Information the NTEP collects and summarizes annually from test sites around the country includes turfgrass quality; color; density; insect and disease resistance; and tolerance to heat, cold, drought and traffic. Perhaps most useful to sports field managers is the fact that all of the data is broken out by state and by test site, making this information locally pertinent. For example, for sports field managers in California, data from six test sites with diverse climates in Palo Alto, Pomona, San Luis Obispo, Santa Clara, Riverside and Sunnyvale are all indexed, allowing a search of information best suited to a specific climate. Similarly, research stats for Washington state come from both the wetter climate found in Puyallup, and the drier desert climate found in the eastern town of Pullman. Rather than looking strictly at which variety faired best overall, Miller suggests sports field managers study the data that makes sense for their area.

The data covers both warm and cool-season grasses, and the sheer amount of information available can be daunting. The last NTEP test of Kentucky bluegrass varieties was published in October 2006. More than 150 entries were tested. In 2011, another round of Kentucky bluegrass trials began. The trials include 82 distinct varieties tested at 24 locations. If the data seems too much to sift through on your own, Miller recommends contacting the university extension office in your state.

Dr. Miller consulted on this NCSU Tifway bermudagrass field during construction.

That’s what Jessie Pritchard does to help him make decisions about which turfgrass variety to use on the sports fields at UVA. Pritchard says he learns about new turf varieties through trade shows, the Sports Turf Managers Association, through his local sod producer, and by talking with the local turf researchers at Virginia Tech.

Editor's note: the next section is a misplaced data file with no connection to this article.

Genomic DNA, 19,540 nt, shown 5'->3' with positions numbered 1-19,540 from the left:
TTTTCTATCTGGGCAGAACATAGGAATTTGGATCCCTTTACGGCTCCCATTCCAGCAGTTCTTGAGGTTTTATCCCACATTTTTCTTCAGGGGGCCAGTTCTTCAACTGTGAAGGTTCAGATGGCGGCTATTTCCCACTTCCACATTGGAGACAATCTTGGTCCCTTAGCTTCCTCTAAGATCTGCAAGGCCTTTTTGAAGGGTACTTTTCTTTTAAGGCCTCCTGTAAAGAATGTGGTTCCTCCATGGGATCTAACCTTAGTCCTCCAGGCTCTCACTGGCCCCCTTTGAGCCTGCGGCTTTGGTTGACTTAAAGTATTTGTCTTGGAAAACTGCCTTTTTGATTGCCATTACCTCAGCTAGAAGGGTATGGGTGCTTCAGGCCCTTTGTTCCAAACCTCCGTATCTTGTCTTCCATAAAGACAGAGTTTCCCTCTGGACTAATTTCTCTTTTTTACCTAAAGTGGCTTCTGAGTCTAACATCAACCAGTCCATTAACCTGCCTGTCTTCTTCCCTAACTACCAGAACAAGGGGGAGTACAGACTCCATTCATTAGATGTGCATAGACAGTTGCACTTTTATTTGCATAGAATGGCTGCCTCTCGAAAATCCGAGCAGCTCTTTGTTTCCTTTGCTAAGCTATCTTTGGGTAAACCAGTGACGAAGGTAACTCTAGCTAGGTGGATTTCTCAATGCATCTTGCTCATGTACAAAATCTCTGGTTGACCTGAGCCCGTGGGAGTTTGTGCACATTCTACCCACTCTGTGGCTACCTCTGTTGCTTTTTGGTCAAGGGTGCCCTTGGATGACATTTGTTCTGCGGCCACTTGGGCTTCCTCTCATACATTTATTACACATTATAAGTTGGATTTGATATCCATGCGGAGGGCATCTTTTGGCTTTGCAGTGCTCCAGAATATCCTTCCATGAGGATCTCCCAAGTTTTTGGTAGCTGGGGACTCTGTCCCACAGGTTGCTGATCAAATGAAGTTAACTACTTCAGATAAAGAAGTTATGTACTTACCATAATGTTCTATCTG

“Talk with the local turfgrass extension agent in your region, get their list of recommended varieties, that’s number one. And talk with people who have grown each,” Pritchard said.

Miller agrees. “I would suggest if people are serious about choosing their varieties or cultivars, go to your university and see what kind of tests they have. We do national and regional tests here are NC State. Most universities that have turf programs do the same thing, so they may have actual opportunities for you to see the grass at a field day or if you stop by and visit. Certainly you can look at sod farms, as well, to see what they have,” he said.

Miller also recommends visiting the NTEP website. “Go to that website and look at various trials that have been done and see if a grass is disease tolerant, wear tolerant or drought tolerant. It doesn’t test every cultivar, but there are hundreds of them on that website,” he said. “They’re all nationally administered tests. They’re not seed companies posting the information. It’s all an independent, non-biased assessment of these grasses. So, getting that information either locally or at can be very beneficial during the research phase of selecting a grass

Pritchard takes the process of turf variety selection very seriously. “If you choose the wrong turf, a turf that is not cold hardy and you’re in a more northern climate, it can have extreme consequences with winterkill. And at the same time, if you choose a very aggressive turf such as Patriot and put it in a very warm climate, you’re going to make more maintenance for yourself with the aggressiveness of the grass,” he explained. “Doing your homework and choosing the correct variety is extremely important.”

Stacie Zinn Roberts is a contributor to SportsField Management. She writes from Mount Vernon, Wash.